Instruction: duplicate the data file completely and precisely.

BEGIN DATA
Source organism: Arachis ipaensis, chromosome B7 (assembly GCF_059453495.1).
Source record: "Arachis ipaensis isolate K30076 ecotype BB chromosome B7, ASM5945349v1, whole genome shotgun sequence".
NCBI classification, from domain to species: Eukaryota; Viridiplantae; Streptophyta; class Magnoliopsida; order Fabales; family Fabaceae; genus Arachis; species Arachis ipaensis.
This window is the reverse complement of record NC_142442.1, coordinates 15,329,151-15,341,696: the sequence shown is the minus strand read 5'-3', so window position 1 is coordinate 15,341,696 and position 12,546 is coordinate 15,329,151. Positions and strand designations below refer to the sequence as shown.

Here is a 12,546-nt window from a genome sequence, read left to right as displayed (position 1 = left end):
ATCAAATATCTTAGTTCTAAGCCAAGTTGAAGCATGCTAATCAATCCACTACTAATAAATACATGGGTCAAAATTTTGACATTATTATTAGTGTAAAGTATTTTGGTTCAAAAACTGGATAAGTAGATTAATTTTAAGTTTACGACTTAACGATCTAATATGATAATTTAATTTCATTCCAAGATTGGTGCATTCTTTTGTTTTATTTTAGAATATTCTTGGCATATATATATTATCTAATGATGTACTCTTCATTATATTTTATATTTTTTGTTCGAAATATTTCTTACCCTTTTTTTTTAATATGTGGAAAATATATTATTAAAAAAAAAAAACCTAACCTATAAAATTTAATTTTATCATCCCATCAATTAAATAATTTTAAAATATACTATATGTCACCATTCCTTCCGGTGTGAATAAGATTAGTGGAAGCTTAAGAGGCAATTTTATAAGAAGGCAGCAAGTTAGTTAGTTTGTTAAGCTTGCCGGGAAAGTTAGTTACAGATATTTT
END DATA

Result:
Source organism: Arachis ipaensis, chromosome B7 (assembly GCF_059453495.1).
Source record: "Arachis ipaensis isolate K30076 ecotype BB chromosome B7, ASM5945349v1, whole genome shotgun sequence".
NCBI classification, from domain to species: Eukaryota; Viridiplantae; Streptophyta; class Magnoliopsida; order Fabales; family Fabaceae; genus Arachis; species Arachis ipaensis.
This window is the reverse complement of record NC_142442.1, coordinates 15,329,151-15,341,696: the sequence shown is the minus strand read 5'-3', so window position 1 is coordinate 15,341,696 and position 12,546 is coordinate 15,329,151. Positions and strand designations below refer to the sequence as shown.

Here is a 12,546-nt window from a genome sequence, read left to right as displayed (position 1 = left end):
ATCAAATATCTTAGTTCTAAGCCAAGTTGAAGCATGCTAATCAATCCACTACTAATAAATACATGGGTCAAAATTTTGACATTATTATTAGTGTAAAGTATTTTGGTTCAAAAACTGGATAAGTAGATTAATTTTAAGTTTACGACTTAACGATCTAATATGATAATTTAATTTCATTCCAAGATTGGTGCATTCTTTTGTTTTATTTTAGAATATTCTTGGCATATATATATTATCTAATGATGTACTCTTCATTATATTTTATATTTTTTGTTCGAAATATTTCTTACCCTTTTTTTTTAATATGTGGAAAATATATTATTAAAAAAAAAAAACCTAACCTATAAAATTTAATTTTATCATCCCATCAATTAAATAATTTTAAAATATACTATATGTCACCATTCCTTCCGGTGTGAATAAGATTAGTGGAAGCTTAAGAGGCAATTTTATAAGAAGGCAGCAAGTTAGTTAGTTTGTTAAGCTTGCCGGGAAAGTTAGTTACAGATATTTT